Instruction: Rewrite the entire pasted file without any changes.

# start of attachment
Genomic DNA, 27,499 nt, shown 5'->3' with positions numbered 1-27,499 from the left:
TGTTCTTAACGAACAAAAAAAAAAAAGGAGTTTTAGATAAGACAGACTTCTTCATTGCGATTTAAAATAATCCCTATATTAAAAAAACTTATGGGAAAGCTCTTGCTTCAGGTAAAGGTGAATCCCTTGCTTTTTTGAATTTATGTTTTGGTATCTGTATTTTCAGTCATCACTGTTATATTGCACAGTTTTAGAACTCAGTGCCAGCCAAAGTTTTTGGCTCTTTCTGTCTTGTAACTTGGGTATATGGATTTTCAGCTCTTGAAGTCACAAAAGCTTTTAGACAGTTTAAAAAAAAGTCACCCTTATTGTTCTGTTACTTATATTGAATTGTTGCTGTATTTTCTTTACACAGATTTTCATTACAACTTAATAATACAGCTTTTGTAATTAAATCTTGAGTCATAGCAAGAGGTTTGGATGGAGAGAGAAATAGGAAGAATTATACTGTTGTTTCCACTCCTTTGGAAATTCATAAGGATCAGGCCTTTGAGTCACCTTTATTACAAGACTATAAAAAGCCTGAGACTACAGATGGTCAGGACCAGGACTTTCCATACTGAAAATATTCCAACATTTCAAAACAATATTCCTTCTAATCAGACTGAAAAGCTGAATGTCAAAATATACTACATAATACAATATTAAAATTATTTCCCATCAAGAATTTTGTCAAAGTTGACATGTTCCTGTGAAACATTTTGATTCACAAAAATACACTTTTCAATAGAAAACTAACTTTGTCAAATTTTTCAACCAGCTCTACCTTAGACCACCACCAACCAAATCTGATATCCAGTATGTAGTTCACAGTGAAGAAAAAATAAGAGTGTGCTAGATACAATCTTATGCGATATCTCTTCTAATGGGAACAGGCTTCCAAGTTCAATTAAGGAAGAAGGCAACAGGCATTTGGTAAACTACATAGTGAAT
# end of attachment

Genomic DNA, 27,499 nt, shown 5'->3' with positions numbered 1-27,499 from the left:
TGTTCTTAACGAACAAAAAAAAAAAAGGAGTTTTAGATAAGACAGACTTCTTCATTGCGATTTAAAATAATCCCTATATTAAAAAAACTTATGGGAAAGCTCTTGCTTCAGGTAAAGGTGAATCCCTTGCTTTTTTGAATTTATGTTTTGGTATCTGTATTTTCAGTCATCACTGTTATATTGCACAGTTTTAGAACTCAGTGCCAGCCAAAGTTTTTGGCTCTTTCTGTCTTGTAACTTGGGTATATGGATTTTCAGCTCTTGAAGTCACAAAAGCTTTTAGACAGTTTAAAAAAAAGTCACCCTTATTGTTCTGTTACTTATATTGAATTGTTGCTGTATTTTCTTTACACAGATTTTCATTACAACTTAATAATACAGCTTTTGTAATTAAATCTTGAGTCATAGCAAGAGGTTTGGATGGAGAGAGAAATAGGAAGAATTATACTGTTGTTTCCACTCCTTTGGAAATTCATAAGGATCAGGCCTTTGAGTCACCTTTATTACAAGACTATAAAAAGCCTGAGACTACAGATGGTCAGGACCAGGACTTTCCATACTGAAAATATTCCAACATTTCAAAACAATATTCCTTCTAATCAGACTGAAAAGCTGAATGTCAAAATATACTACATAATACAATATTAAAATTATTTCCCATCAAGAATTTTGTCAAAGTTGACATGTTCCTGTGAAACATTTTGATTCACAAAAATACACTTTTCAATAGAAAACTAACTTTGTCAAATTTTTCAACCAGCTCTACCTTAGACCACCACCAACCAAATCTGATATCCAGTATGTAGTTCACAGTGAAGAAAAAATAAGAGTGTGCTAGATACAATCTTATGCGATATCTCTTCTAATGGGAACAGGCTTCCAAGTTCAATTAAGGAAGAAGGCAACAGGCATTTGGTAAACTACATAGTGAAT